James Borrell is a biodiversity scientist and science communicator researching how people and nature can adapt to environmental change.

8 reasons to go on your first expedition (and one not to)

Embarking on my first was a fluke. Back in the days of ‘msn’ I heard from a friend about an expedition to Svalbard. Sounded interesting, though I confess to not having a clue what Svalbard was.

As interesting as it would undoubtedly turn out to be, it was not the Arctic that caught my eye, but an opportunity to explore Madagascar that had me hooked. Before the wave of enthusiasm dissipated, I signed up and set about working out how I might make it happen. Luckily it did. Here’s 8 reasons to take the plunge:

1) Expeditions frequently take you off the beaten track. They offer the chance to see a place as it truly is, sleeping on rocky, icy or swampy ground (or a moving boat?) and being out of doors for days, weeks or months at a time. I can’t think of a better way to explore a country than on expedition.

2) The less fun it is at the time, the more enjoyable it will seem in hindsight. Or to borrow the words of Mark Twain and Tim Moss – It doesn’t have to be fun to be fun.

3) Expeditions are synonymous with adventure, things rarely go exactly to plan and therein lies the beauty of it. They force you to think on your feet and be adaptable to new situations.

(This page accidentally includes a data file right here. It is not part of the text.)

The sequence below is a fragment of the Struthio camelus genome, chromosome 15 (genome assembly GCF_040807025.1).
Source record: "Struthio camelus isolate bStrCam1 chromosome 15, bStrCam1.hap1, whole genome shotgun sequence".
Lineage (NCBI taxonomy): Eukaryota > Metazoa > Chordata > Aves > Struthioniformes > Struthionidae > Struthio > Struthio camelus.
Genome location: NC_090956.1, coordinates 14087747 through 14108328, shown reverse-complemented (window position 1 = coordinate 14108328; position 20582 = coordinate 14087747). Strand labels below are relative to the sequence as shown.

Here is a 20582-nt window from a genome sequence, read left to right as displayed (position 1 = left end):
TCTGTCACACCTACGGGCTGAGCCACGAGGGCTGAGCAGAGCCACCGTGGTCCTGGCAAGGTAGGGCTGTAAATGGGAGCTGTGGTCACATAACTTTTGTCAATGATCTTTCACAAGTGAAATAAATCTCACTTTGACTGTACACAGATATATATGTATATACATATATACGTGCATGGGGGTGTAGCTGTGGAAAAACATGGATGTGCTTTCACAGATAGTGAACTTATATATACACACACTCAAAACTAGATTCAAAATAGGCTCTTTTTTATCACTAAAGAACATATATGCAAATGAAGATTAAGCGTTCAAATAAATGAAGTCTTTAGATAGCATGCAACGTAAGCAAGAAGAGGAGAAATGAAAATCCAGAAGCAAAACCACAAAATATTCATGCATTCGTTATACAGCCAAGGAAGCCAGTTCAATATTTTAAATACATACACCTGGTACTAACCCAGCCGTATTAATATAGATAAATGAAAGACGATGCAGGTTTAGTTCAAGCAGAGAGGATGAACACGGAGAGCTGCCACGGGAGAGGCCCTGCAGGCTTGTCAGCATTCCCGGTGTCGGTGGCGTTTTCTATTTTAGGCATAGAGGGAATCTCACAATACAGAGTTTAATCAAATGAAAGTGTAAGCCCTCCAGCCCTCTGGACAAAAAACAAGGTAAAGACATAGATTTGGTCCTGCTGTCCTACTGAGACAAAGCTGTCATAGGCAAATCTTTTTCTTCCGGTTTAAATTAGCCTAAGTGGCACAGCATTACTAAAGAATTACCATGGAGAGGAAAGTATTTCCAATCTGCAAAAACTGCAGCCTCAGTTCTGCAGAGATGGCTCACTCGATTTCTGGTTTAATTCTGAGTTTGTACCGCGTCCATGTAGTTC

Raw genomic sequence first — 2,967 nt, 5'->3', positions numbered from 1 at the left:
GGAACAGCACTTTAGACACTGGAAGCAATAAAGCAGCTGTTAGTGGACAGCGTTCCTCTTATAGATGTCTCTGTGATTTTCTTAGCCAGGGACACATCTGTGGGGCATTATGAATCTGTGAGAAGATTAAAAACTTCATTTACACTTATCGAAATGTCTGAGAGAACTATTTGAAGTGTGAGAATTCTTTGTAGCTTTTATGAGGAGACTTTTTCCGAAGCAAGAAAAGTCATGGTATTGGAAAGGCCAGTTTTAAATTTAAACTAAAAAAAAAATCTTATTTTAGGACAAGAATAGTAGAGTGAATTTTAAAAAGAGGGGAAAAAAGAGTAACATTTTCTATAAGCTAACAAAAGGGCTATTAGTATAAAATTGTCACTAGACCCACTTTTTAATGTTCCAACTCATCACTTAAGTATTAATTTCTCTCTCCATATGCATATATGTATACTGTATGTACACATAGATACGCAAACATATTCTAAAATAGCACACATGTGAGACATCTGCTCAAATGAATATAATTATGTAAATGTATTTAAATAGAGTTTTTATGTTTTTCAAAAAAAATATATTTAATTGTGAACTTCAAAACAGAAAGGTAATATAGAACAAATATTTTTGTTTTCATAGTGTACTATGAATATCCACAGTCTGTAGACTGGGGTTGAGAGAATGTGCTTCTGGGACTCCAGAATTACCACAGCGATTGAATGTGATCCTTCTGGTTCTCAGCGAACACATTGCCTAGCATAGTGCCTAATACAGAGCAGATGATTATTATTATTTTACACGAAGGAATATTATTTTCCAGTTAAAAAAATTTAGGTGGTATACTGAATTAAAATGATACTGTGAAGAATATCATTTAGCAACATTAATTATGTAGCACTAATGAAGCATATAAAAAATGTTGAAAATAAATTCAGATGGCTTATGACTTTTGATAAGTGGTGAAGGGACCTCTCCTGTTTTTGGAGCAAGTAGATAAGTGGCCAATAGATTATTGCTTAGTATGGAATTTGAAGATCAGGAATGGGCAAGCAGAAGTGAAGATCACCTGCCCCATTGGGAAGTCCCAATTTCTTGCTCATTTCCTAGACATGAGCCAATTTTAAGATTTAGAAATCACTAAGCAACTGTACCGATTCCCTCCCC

4) Do something worthwhile. There are of course many worthwhile pursuits that could occupy your time, but expeditions are frequently in the enviable position of combining the aforementioned adventure, with a worthwhile purpose.

5) Stretch your comfort zone. You don’t need expedition experience to go on an expedition (in fact you probably only need a sense of humour), you might as well start somewhere, and afterwards, who knows what wild things might seem achievable.

6) The people. There’s nothing quite like sharing a tent together for months on end or dealing with expedition challenges to form lifetime friendships.

7) From a purely academic point of view – an aspect that is undoubtedly important to many young people – expeditions look great on your CV. However, I wouldn’t make that your sole reason, or you might find yourself up the Amazon, without a paddle, and questioning your motivation.

8 ) In 40 years time you’ll probably regret the things you didn’t do, rather than those you did.

It would be unfair and biased of me not to present the opposite side of the argument. After much thinking and pondering, here’s a very valid reason NOT to go on your first expedition.

1) You might want to go on another.

Do you agree with all those points, or are there any you would add or change? Let me know in the comments below..